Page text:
Some great suggestions where to have the best safari experiences in September
Operations & Marketing Development
30 Sep 2020
17 Nov 2020
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Following on from August, September is still in the heart of the dry season and offers exquisite wildlife viewing. The Great Migration is still in full swing, crossing the Mara River in Kenya. The sheer concentrations of wildlife taking refuge around water sources makes for a brilliant safari experience. As with August, it’s difficult to pin down exactly where to go and what to see as there is so much variety available.
Most visitors to Tanzania automatically head North, to enjoy the well-promoted joys of seeing the Great Migration in the Serengeti and the Ngorongoro Crater. Those looking for something a little different should look to go South, enjoying the beautiful Selous Game Reserve and Ruaha National Park, both of which are in their prime come September, which is the middle of their dry season. Anyone looking for more adventure can keep heading West, with the beautiful Katavi National Park and dramatic Mahale Mountains also found on the Southern Circuit, where you can still enjoy amazing wildlife viewing but in the company of far fewer visitors.
September is one of the driest months of the year with very little rainfall in Mozambique. Day time temperatures are warming up and night times are lovely. September through to February is also the best time to see whale sharks in Tofo with its being a little later (October onwards) in the Bazaruto Archipelago. For lovely weather and good whale sharks Tofo is great.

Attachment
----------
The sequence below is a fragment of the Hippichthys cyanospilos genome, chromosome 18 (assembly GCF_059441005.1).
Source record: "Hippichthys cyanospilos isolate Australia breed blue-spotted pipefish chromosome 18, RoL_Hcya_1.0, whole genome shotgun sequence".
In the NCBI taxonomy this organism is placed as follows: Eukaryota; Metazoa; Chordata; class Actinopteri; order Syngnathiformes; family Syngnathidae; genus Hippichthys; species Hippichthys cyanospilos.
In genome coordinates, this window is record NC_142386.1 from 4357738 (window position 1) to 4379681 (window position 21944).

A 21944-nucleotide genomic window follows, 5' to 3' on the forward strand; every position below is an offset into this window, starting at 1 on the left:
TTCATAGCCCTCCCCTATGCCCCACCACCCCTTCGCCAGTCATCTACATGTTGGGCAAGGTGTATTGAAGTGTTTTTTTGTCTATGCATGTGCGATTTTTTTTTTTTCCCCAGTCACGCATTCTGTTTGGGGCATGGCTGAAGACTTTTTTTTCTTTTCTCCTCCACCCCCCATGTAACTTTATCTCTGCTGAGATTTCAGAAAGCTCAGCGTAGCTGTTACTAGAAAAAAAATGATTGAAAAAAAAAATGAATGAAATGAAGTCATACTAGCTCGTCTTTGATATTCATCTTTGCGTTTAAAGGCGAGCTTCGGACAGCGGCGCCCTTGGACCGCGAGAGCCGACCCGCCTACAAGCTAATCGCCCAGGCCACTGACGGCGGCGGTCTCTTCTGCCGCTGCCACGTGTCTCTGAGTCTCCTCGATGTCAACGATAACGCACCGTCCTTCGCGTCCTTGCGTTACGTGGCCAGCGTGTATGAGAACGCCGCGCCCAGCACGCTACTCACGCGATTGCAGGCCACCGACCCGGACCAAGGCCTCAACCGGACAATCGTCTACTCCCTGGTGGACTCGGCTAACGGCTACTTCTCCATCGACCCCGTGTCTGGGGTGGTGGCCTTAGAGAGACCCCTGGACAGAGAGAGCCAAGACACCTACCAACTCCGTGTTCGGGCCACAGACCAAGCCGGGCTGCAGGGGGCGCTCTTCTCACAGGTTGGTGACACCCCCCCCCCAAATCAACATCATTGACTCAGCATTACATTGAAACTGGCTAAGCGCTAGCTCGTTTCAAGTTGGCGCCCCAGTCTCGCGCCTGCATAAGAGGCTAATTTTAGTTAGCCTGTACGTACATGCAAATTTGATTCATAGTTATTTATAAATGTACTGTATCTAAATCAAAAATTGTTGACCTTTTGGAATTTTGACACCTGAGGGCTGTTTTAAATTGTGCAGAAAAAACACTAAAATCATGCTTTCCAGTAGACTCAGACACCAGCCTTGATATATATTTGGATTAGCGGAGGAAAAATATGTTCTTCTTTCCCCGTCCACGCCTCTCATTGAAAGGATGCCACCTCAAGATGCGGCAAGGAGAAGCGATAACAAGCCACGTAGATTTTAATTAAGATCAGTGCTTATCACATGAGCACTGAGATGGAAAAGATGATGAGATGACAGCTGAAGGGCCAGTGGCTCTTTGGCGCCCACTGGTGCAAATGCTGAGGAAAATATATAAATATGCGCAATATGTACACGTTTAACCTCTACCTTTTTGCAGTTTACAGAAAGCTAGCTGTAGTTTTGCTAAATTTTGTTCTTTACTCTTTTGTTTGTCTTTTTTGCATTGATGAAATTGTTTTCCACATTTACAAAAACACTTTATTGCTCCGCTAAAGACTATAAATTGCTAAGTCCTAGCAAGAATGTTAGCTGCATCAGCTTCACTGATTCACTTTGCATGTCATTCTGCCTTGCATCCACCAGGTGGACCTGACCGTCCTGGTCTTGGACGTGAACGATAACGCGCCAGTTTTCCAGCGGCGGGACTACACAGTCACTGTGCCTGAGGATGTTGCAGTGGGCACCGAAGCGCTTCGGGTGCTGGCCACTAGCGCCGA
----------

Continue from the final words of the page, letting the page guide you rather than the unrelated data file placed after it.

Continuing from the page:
South Luangwa National Park in Zambia sees hot, dry conditions drawing wildlife, both prey and predator to the rapidly dwindling water sources. This is prime leopard country and you will stand a very good chance of seeing one of Africa’s most elusive predators as it stalks the antelope who are forced to drink at the few remaining permanent water sources.
It’s also the breeding season for many beautifully coloured birds, a firm favourite being the carmine bee-eater. You’ll be able to watch these mosaics of pink, orange, red and turquoise blue as they build their nests in riverbanks and skilfully dart through the sky, hunting for insects.
Southern Africa is blessed to have whale migration routes which traverse the coastlines which makes it a great place to tick off whale watching from your bucket-list. South Africa is one of the best destinations in the world, providing whale-watchers with spectacular displays of raw power and elegant water acrobatics.
At least 37 species of whales and dolphin can be found off the coast of South Africa with the most common sightings being southern right whales, humpback whales, several species of coastal dolphins as well as Bryde’s whale and even the rare orca.
Whale-watching territory in South Africa is vast, stretching from as far south as the Cape West Coast (Cape Peninsula) all the way up to north Kwa Zulu Natal near the Mozambique border. The best time of year to see these mighty marine mammals is generally between May and October, depending on species and location